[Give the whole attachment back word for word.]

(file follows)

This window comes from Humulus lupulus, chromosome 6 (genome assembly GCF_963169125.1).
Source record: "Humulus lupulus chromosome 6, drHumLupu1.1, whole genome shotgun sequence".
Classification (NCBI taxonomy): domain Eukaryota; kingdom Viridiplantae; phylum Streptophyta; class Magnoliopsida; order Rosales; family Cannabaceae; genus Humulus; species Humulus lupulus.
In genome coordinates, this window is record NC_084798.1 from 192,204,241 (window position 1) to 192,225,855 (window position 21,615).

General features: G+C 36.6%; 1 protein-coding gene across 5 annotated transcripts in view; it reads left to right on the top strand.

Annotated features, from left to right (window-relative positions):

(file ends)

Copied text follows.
This window comes from Humulus lupulus, chromosome 6 (genome assembly GCF_963169125.1).
Source record: "Humulus lupulus chromosome 6, drHumLupu1.1, whole genome shotgun sequence".
Classification (NCBI taxonomy): domain Eukaryota; kingdom Viridiplantae; phylum Streptophyta; class Magnoliopsida; order Rosales; family Cannabaceae; genus Humulus; species Humulus lupulus.
In genome coordinates, this window is record NC_084798.1 from 192,204,241 (window position 1) to 192,225,855 (window position 21,615).

General features: G+C 36.6%; 1 protein-coding gene across 5 annotated transcripts in view; it reads left to right on the top strand.

Annotated features, from left to right (window-relative positions):